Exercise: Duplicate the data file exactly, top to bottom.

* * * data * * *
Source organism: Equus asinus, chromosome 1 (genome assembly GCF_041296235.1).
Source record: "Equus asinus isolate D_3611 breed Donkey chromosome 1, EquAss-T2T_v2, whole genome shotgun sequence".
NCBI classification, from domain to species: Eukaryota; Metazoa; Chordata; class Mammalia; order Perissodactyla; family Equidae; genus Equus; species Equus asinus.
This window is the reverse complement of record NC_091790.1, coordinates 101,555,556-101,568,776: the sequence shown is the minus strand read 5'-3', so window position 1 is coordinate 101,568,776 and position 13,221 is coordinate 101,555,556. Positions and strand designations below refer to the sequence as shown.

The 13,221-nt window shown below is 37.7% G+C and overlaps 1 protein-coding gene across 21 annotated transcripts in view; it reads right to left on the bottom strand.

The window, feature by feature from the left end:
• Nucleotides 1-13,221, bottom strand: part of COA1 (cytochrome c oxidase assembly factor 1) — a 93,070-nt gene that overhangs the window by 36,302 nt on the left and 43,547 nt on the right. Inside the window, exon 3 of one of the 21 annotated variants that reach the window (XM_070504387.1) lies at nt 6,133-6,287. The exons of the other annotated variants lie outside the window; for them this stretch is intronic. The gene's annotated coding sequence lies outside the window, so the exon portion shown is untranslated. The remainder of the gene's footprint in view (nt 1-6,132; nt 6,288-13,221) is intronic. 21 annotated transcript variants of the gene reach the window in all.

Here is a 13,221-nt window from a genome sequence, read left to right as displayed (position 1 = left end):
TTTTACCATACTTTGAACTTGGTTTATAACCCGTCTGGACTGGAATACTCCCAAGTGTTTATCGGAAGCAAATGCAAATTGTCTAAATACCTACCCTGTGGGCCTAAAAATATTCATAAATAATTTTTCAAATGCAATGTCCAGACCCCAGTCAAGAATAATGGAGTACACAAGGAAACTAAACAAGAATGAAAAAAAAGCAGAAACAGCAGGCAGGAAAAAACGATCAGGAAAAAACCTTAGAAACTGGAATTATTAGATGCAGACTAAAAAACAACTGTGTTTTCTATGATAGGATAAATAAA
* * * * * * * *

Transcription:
Source organism: Equus asinus, chromosome 1 (genome assembly GCF_041296235.1).
Source record: "Equus asinus isolate D_3611 breed Donkey chromosome 1, EquAss-T2T_v2, whole genome shotgun sequence".
NCBI classification, from domain to species: Eukaryota; Metazoa; Chordata; class Mammalia; order Perissodactyla; family Equidae; genus Equus; species Equus asinus.
This window is the reverse complement of record NC_091790.1, coordinates 101,555,556-101,568,776: the sequence shown is the minus strand read 5'-3', so window position 1 is coordinate 101,568,776 and position 13,221 is coordinate 101,555,556. Positions and strand designations below refer to the sequence as shown.

The 13,221-nt window shown below is 37.7% G+C and overlaps 1 protein-coding gene across 21 annotated transcripts in view; it reads right to left on the bottom strand.

The window, feature by feature from the left end:
• Nucleotides 1-13,221, bottom strand: part of COA1 (cytochrome c oxidase assembly factor 1) — a 93,070-nt gene that overhangs the window by 36,302 nt on the left and 43,547 nt on the right. Inside the window, exon 3 of one of the 21 annotated variants that reach the window (XM_070504387.1) lies at nt 6,133-6,287. The exons of the other annotated variants lie outside the window; for them this stretch is intronic. The gene's annotated coding sequence lies outside the window, so the exon portion shown is untranslated. The remainder of the gene's footprint in view (nt 1-6,132; nt 6,288-13,221) is intronic. 21 annotated transcript variants of the gene reach the window in all.

Here is a 13,221-nt window from a genome sequence, read left to right as displayed (position 1 = left end):
TTTTACCATACTTTGAACTTGGTTTATAACCCGTCTGGACTGGAATACTCCCAAGTGTTTATCGGAAGCAAATGCAAATTGTCTAAATACCTACCCTGTGGGCCTAAAAATATTCATAAATAATTTTTCAAATGCAATGTCCAGACCCCAGTCAAGAATAATGGAGTACACAAGGAAACTAAACAAGAATGAAAAAAAAGCAGAAACAGCAGGCAGGAAAAAACGATCAGGAAAAAACCTTAGAAACTGGAATTATTAGATGCAGACTAAAAAACAACTGTGTTTTCTATGATAGGATAAATAAA